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Tropical Storm Barry could affect the environment of the Gulf coast and Lower Mississippi Valley in numerous ways, from accelerating runoff of farmland nutrients to toppling trees and damaging wildlife habitat and fisheries, scientists say.
But the extent of the damage — and whether it will be at least partially offset by benefits such as disruption of the notorious Gulf of Mexico "dead zone" — is hard to predict, they say. That's because the region faces a rare one-two-three punch: the storm's anticipated tidal surge and torrential downpour, combined with record-high water levels in the Mississippi River.
System - Melissa - Baustian - Ecologist - Water
"We don't know how the system is going to respond to all this because it's so unusual," said Melissa Baustian, a coastal ecologist with the Water Institute of the Gulf in Baton Rouge, Louisiana.
One of the wettest-ever springs in the nation's heartland engorged the Mississippi, sending massive volumes of water southward toward the Gulf. Levees and dams were breached and millions of acres of cropland flooded in the Midwest. Barry threatens to hurl a storm surge of up to 3 feet (1 meter) onto coastal regions. And forecasters said the storm could stall inland and dump up to 2 feet (61 centimeters) of rain.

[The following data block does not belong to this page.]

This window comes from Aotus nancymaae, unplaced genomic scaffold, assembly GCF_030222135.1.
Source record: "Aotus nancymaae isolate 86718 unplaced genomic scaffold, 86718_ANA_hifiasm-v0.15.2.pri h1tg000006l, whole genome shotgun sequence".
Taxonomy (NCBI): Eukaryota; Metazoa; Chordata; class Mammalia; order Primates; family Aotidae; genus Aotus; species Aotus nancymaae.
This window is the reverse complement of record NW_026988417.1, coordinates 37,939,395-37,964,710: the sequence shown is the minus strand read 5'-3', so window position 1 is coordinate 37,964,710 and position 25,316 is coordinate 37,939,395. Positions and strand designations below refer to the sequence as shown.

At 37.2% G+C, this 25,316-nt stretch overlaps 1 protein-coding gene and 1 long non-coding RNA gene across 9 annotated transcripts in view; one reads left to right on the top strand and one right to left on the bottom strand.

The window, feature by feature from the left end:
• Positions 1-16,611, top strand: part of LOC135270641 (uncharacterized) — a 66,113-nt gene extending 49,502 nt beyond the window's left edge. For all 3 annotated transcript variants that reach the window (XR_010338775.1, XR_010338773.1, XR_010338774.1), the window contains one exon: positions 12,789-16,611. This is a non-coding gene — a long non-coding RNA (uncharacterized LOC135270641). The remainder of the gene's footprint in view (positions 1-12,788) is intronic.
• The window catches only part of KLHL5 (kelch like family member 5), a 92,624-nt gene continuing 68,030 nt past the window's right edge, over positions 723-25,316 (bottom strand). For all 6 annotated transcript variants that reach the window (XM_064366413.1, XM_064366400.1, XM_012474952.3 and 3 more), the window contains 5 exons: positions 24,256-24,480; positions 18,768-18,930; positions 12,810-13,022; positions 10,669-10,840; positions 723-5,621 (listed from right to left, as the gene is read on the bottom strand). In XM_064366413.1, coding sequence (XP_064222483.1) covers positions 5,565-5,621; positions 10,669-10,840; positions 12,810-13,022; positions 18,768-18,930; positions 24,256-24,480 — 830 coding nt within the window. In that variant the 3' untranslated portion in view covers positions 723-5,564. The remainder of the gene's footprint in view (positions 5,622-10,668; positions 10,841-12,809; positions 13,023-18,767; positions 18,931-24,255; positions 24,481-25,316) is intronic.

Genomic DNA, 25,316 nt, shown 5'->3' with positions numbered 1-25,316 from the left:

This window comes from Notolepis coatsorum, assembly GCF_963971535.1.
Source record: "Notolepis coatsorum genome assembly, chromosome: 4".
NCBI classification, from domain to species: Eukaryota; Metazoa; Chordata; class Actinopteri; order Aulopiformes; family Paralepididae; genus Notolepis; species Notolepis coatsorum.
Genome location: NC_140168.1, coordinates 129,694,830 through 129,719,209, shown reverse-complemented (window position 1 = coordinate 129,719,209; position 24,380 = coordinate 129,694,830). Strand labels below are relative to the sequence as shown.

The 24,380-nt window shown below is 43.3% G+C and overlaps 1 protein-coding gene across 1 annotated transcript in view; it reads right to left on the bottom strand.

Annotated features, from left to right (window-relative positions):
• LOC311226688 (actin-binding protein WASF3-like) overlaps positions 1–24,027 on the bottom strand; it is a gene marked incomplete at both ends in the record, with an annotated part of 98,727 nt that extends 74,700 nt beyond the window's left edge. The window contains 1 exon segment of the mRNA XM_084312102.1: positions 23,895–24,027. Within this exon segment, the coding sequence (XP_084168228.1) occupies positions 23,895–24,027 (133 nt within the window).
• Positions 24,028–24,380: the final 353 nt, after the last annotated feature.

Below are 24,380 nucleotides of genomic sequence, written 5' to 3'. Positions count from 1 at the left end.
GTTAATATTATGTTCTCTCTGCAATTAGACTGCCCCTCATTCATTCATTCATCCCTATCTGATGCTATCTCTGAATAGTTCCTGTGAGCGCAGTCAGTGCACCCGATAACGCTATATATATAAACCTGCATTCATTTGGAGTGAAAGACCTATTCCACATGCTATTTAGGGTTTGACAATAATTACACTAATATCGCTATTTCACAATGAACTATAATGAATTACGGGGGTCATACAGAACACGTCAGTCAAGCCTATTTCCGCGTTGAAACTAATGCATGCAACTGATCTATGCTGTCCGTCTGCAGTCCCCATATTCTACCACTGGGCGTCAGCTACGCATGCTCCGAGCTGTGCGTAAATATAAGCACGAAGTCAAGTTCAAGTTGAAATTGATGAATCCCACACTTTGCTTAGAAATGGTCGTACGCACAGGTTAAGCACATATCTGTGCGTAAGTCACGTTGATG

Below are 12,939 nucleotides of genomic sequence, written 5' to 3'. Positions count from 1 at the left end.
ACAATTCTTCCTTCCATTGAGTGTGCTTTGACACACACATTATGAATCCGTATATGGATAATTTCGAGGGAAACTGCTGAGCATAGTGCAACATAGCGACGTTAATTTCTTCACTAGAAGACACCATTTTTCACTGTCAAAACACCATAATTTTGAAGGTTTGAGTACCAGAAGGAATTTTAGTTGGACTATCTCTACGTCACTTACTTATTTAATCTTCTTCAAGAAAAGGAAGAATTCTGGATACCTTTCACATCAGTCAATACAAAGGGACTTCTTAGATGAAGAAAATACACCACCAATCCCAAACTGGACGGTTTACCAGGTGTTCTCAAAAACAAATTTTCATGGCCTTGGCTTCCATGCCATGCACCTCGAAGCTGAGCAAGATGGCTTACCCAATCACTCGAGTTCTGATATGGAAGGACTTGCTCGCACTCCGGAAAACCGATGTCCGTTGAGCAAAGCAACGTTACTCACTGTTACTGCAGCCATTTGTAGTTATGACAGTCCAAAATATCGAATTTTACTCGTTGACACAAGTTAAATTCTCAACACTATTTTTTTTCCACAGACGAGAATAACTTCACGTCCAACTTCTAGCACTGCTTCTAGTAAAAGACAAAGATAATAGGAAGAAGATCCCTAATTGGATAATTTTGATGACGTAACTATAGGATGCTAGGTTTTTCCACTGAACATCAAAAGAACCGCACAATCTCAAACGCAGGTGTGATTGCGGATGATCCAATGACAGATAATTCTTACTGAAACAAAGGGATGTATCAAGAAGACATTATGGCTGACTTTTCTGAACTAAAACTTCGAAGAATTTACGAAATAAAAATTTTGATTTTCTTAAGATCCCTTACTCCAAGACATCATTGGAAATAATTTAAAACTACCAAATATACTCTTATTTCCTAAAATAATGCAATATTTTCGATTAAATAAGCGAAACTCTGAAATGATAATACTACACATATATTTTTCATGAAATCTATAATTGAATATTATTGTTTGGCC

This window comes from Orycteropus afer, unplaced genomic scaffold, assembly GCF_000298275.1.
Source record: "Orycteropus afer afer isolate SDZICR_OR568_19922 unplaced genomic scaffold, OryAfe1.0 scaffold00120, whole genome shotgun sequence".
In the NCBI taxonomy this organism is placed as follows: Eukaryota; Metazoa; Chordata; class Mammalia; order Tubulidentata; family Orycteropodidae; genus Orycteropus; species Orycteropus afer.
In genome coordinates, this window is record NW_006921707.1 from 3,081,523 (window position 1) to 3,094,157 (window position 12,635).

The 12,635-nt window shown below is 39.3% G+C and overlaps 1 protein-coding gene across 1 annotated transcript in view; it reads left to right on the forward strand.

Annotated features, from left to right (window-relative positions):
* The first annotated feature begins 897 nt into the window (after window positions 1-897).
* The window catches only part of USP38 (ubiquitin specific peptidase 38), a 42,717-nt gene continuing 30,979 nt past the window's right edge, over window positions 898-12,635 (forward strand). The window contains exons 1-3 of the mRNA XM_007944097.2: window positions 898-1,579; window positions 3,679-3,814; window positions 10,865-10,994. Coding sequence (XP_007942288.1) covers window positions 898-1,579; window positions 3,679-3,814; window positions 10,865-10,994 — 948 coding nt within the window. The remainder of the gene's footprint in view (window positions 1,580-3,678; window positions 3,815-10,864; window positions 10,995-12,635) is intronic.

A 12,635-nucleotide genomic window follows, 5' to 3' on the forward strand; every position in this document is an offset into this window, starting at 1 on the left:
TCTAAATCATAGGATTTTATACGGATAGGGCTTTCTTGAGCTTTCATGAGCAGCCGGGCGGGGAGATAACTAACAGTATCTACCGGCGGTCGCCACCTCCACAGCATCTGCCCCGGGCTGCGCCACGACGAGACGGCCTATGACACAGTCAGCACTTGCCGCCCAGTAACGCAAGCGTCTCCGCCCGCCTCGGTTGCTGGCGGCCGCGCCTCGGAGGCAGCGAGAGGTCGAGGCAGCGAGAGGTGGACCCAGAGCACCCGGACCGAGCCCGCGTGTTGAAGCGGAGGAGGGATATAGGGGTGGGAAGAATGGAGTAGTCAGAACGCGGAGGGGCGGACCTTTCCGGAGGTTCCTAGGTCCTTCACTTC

Washes - Manure - Chemical - Fertilizers - Midwestern
Rainfall washes manure and chemical fertilizers from Midwestern corn and soybean fields into streams, smaller rivers and eventually the Mississippi. The nutrients — especially nitrogen — overfeed aquatic plants that eventually die and decompose, leaving a large section of the Gulf with little or no oxygen each summer. The National Oceanic and Atmospheric Administration predicted that this year's dead zone will be roughly the size of Massachusetts.
Large storms can shrink the zone by churning the water column and replenishing oxygen levels in deeper areas. That could be a positive, if short-lived, outcome of Barry's rampage, Baustian said.
Yet even if this year's oxygen-depleted...
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